Pass as you would pass a car, and do not pass too close or too fast, as the blast of air can blow a motorcycle out of control.
Signal your intention to turn while watching for oncoming motorcycles.
Allow at least a two-second following distance so the cyclist has enough time to maneuver or stop in an emergency. Both cyclists and drivers are more likely to make bad decisions if there is not enough stopping distance or time to see and react to conditions.
Check your blind spots when changing lanes. Cyclists riding alongside a lane of cars are often out of the view of the driver. An unsuspecting driver may change lanes and clip or hit a motorcycle.
Anticipate motorcyclists' maneuvers. A cyclist will change lane position to prepare for upcoming traffic conditions.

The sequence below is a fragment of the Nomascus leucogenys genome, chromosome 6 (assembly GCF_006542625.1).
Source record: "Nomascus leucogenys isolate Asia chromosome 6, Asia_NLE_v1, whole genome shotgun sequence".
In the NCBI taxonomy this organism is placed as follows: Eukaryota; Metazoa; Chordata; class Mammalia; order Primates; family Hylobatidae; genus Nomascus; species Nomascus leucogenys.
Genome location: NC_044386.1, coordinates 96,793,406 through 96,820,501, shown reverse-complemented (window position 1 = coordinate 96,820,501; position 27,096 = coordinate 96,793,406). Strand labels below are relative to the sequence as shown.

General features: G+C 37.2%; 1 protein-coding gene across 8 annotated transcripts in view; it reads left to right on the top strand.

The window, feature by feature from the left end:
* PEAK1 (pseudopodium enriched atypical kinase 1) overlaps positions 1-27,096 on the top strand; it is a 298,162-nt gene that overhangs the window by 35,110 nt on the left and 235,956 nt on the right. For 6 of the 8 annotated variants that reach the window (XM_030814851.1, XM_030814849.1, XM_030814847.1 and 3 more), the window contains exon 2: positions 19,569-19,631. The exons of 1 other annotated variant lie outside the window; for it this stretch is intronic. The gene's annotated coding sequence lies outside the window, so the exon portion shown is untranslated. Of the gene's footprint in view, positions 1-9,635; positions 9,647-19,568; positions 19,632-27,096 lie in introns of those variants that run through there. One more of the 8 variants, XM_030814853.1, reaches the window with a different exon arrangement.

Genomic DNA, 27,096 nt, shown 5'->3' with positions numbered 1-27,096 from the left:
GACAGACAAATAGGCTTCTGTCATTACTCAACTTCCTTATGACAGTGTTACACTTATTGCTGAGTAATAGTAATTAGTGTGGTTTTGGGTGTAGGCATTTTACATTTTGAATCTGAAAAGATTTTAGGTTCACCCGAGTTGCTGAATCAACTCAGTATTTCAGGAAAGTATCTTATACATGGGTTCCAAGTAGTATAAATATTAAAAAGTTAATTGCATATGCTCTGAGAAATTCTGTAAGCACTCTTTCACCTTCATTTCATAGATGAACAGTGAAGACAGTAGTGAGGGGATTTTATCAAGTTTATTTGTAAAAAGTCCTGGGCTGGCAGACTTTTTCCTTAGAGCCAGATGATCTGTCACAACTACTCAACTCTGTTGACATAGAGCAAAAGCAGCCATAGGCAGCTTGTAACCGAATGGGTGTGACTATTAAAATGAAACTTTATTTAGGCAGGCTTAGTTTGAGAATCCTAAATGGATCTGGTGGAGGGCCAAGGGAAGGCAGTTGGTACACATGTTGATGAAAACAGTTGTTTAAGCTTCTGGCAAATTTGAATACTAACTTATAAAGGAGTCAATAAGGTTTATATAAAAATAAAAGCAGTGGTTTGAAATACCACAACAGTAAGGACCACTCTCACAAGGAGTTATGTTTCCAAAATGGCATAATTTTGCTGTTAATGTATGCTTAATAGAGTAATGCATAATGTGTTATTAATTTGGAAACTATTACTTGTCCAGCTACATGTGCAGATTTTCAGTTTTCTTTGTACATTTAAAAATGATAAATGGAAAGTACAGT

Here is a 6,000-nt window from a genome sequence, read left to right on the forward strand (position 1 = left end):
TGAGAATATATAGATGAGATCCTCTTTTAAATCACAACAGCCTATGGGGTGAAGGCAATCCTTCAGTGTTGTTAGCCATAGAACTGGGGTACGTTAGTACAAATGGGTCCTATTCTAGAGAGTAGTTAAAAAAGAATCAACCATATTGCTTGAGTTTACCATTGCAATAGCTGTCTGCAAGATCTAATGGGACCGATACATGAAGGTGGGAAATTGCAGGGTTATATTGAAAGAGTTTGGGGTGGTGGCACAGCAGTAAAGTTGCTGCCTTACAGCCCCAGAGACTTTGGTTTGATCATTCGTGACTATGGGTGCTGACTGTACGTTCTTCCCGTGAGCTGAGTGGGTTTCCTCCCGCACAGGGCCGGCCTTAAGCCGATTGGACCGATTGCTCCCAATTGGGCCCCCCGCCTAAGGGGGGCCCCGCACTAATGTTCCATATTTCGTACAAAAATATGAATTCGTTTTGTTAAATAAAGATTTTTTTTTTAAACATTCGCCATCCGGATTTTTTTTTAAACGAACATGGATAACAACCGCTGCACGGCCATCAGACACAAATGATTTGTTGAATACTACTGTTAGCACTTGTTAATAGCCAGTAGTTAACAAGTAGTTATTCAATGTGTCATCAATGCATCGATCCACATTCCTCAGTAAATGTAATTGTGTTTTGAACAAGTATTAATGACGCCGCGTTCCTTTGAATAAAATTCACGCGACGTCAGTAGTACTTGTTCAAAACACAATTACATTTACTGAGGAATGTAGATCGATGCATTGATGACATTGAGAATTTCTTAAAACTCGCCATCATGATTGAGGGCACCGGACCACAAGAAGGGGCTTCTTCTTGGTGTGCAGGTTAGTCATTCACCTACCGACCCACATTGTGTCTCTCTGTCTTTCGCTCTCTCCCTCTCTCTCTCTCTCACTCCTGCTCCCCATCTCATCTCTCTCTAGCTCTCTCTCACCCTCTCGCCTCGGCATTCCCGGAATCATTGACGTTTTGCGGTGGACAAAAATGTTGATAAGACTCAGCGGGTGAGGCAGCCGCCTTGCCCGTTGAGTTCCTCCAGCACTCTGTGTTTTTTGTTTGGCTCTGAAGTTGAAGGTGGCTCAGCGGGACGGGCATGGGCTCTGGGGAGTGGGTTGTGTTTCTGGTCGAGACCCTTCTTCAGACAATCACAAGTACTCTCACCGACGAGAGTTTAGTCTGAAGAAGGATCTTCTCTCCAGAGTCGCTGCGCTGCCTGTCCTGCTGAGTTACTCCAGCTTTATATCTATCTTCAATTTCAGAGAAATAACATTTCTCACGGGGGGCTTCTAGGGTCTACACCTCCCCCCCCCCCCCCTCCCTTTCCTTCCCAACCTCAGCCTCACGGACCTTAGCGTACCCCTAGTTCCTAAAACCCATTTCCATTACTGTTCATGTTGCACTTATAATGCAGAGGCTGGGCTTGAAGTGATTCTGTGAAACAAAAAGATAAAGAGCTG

Expect and allow room for the rider to adjust to road hazards that you cannot see.
Compensate for difficult driving conditions--rain, wet roads, ice and heavy winds--when the motorcycle's braking and handling abilities are impaired.
Pay extra attention at night. You can easily misjudge distance because the single headlight and single tail light of a motorcycle can blend into the lights of other vehicles.